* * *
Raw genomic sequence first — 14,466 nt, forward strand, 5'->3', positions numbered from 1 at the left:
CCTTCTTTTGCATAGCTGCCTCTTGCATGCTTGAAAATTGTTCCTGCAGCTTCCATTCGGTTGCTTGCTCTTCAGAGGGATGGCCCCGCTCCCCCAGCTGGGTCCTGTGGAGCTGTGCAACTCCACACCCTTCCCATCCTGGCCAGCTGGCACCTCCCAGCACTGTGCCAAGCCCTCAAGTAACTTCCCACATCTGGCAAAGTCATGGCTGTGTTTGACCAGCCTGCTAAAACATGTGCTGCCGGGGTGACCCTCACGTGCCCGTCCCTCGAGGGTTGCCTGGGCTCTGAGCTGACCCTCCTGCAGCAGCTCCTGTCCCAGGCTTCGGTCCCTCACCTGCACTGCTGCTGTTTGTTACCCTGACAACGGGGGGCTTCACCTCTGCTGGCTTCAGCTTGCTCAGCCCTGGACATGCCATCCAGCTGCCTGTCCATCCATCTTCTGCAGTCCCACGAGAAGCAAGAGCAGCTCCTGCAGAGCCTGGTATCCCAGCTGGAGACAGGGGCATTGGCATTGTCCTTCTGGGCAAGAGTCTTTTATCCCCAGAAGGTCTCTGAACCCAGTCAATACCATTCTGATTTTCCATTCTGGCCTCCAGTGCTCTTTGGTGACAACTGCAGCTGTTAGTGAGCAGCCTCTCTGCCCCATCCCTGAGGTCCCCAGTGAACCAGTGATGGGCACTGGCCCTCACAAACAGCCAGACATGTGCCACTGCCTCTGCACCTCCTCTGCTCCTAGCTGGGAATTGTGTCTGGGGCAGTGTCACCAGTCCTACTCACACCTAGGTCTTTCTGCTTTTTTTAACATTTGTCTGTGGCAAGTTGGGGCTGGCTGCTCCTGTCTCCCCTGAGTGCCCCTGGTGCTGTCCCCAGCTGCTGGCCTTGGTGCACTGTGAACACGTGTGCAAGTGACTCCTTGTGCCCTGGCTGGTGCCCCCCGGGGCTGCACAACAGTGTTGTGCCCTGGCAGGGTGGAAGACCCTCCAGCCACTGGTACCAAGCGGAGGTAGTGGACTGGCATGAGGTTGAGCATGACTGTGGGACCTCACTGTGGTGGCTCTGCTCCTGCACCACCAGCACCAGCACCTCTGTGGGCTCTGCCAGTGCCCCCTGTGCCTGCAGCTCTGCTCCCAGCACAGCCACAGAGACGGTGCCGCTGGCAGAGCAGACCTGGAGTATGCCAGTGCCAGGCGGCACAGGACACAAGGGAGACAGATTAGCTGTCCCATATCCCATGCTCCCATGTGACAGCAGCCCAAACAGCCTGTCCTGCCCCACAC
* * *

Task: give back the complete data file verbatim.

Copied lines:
Raw genomic sequence first — 14,466 nt, forward strand, 5'->3', positions numbered from 1 at the left:
CCTTCTTTTGCATAGCTGCCTCTTGCATGCTTGAAAATTGTTCCTGCAGCTTCCATTCGGTTGCTTGCTCTTCAGAGGGATGGCCCCGCTCCCCCAGCTGGGTCCTGTGGAGCTGTGCAACTCCACACCCTTCCCATCCTGGCCAGCTGGCACCTCCCAGCACTGTGCCAAGCCCTCAAGTAACTTCCCACATCTGGCAAAGTCATGGCTGTGTTTGACCAGCCTGCTAAAACATGTGCTGCCGGGGTGACCCTCACGTGCCCGTCCCTCGAGGGTTGCCTGGGCTCTGAGCTGACCCTCCTGCAGCAGCTCCTGTCCCAGGCTTCGGTCCCTCACCTGCACTGCTGCTGTTTGTTACCCTGACAACGGGGGGCTTCACCTCTGCTGGCTTCAGCTTGCTCAGCCCTGGACATGCCATCCAGCTGCCTGTCCATCCATCTTCTGCAGTCCCACGAGAAGCAAGAGCAGCTCCTGCAGAGCCTGGTATCCCAGCTGGAGACAGGGGCATTGGCATTGTCCTTCTGGGCAAGAGTCTTTTATCCCCAGAAGGTCTCTGAACCCAGTCAATACCATTCTGATTTTCCATTCTGGCCTCCAGTGCTCTTTGGTGACAACTGCAGCTGTTAGTGAGCAGCCTCTCTGCCCCATCCCTGAGGTCCCCAGTGAACCAGTGATGGGCACTGGCCCTCACAAACAGCCAGACATGTGCCACTGCCTCTGCACCTCCTCTGCTCCTAGCTGGGAATTGTGTCTGGGGCAGTGTCACCAGTCCTACTCACACCTAGGTCTTTCTGCTTTTTTTAACATTTGTCTGTGGCAAGTTGGGGCTGGCTGCTCCTGTCTCCCCTGAGTGCCCCTGGTGCTGTCCCCAGCTGCTGGCCTTGGTGCACTGTGAACACGTGTGCAAGTGACTCCTTGTGCCCTGGCTGGTGCCCCCCGGGGCTGCACAACAGTGTTGTGCCCTGGCAGGGTGGAAGACCCTCCAGCCACTGGTACCAAGCGGAGGTAGTGGACTGGCATGAGGTTGAGCATGACTGTGGGACCTCACTGTGGTGGCTCTGCTCCTGCACCACCAGCACCAGCACCTCTGTGGGCTCTGCCAGTGCCCCCTGTGCCTGCAGCTCTGCTCCCAGCACAGCCACAGAGACGGTGCCGCTGGCAGAGCAGACCTGGAGTATGCCAGTGCCAGGCGGCACAGGACACAAGGGAGACAGATTAGCTGTCCCATATCCCATGCTCCCATGTGACAGCAGCCCAAACAGCCTGTCCTGCCCCACAC